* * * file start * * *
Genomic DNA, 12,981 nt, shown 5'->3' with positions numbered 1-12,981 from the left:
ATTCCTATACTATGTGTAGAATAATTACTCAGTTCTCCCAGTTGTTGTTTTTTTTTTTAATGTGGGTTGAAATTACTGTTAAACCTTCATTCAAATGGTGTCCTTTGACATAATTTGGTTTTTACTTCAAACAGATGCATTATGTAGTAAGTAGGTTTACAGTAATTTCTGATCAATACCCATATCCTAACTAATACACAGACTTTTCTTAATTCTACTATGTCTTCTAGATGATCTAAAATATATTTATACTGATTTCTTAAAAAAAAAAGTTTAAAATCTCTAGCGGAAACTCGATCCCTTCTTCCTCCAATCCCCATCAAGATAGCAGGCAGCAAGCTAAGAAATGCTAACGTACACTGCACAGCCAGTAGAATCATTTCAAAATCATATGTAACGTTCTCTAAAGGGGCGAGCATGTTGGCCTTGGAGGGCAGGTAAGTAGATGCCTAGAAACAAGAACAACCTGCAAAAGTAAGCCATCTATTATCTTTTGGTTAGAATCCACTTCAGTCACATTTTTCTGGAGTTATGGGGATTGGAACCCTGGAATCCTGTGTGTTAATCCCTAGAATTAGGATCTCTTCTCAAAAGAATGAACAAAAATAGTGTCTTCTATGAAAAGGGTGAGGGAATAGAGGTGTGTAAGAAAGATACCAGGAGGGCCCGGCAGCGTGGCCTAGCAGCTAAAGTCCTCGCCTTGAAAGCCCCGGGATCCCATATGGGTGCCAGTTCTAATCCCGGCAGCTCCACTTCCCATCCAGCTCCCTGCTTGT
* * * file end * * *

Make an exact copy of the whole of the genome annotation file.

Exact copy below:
Genomic DNA, 12,981 nt, shown 5'->3' with positions numbered 1-12,981 from the left:
ATTCCTATACTATGTGTAGAATAATTACTCAGTTCTCCCAGTTGTTGTTTTTTTTTTTAATGTGGGTTGAAATTACTGTTAAACCTTCATTCAAATGGTGTCCTTTGACATAATTTGGTTTTTACTTCAAACAGATGCATTATGTAGTAAGTAGGTTTACAGTAATTTCTGATCAATACCCATATCCTAACTAATACACAGACTTTTCTTAATTCTACTATGTCTTCTAGATGATCTAAAATATATTTATACTGATTTCTTAAAAAAAAAAGTTTAAAATCTCTAGCGGAAACTCGATCCCTTCTTCCTCCAATCCCCATCAAGATAGCAGGCAGCAAGCTAAGAAATGCTAACGTACACTGCACAGCCAGTAGAATCATTTCAAAATCATATGTAACGTTCTCTAAAGGGGCGAGCATGTTGGCCTTGGAGGGCAGGTAAGTAGATGCCTAGAAACAAGAACAACCTGCAAAAGTAAGCCATCTATTATCTTTTGGTTAGAATCCACTTCAGTCACATTTTTCTGGAGTTATGGGGATTGGAACCCTGGAATCCTGTGTGTTAATCCCTAGAATTAGGATCTCTTCTCAAAAGAATGAACAAAAATAGTGTCTTCTATGAAAAGGGTGAGGGAATAGAGGTGTGTAAGAAAGATACCAGGAGGGCCCGGCAGCGTGGCCTAGCAGCTAAAGTCCTCGCCTTGAAAGCCCCGGGATCCCATATGGGTGCCAGTTCTAATCCCGGCAGCTCCACTTCCCATCCAGCTCCCTGCTTGT